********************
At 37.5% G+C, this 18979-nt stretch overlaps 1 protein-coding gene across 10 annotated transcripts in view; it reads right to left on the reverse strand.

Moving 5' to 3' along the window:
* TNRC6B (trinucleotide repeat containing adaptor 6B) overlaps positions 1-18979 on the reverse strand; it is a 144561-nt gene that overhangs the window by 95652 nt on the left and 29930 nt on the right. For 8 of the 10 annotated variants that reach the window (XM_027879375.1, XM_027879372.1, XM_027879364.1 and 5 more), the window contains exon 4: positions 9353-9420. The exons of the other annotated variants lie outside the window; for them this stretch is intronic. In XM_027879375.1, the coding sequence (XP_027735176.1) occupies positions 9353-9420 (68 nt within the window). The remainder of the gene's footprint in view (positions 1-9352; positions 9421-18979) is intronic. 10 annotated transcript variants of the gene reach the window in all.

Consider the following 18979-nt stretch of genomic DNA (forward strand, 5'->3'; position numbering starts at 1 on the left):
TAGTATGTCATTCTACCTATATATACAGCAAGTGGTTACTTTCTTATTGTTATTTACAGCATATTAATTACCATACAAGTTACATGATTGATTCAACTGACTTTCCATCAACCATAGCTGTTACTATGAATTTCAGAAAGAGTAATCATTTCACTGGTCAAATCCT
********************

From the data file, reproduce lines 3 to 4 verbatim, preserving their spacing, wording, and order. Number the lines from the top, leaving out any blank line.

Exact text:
* TNRC6B (trinucleotide repeat containing adaptor 6B) overlaps positions 1-18979 on the reverse strand; it is a 144561-nt gene that overhangs the window by 95652 nt on the left and 29930 nt on the right. For 8 of the 10 annotated variants that reach the window (XM_027879375.1, XM_027879372.1, XM_027879364.1 and 5 more), the window contains exon 4: positions 9353-9420. The exons of the other annotated variants lie outside the window; for them this stretch is intronic. In XM_027879375.1, the coding sequence (XP_027735176.1) occupies positions 9353-9420 (68 nt within the window). The remainder of the gene's footprint in view (positions 1-9352; positions 9421-18979) is intronic. 10 annotated transcript variants of the gene reach the window in all.

Consider the following 18979-nt stretch of genomic DNA (forward strand, 5'->3'; position numbering starts at 1 on the left):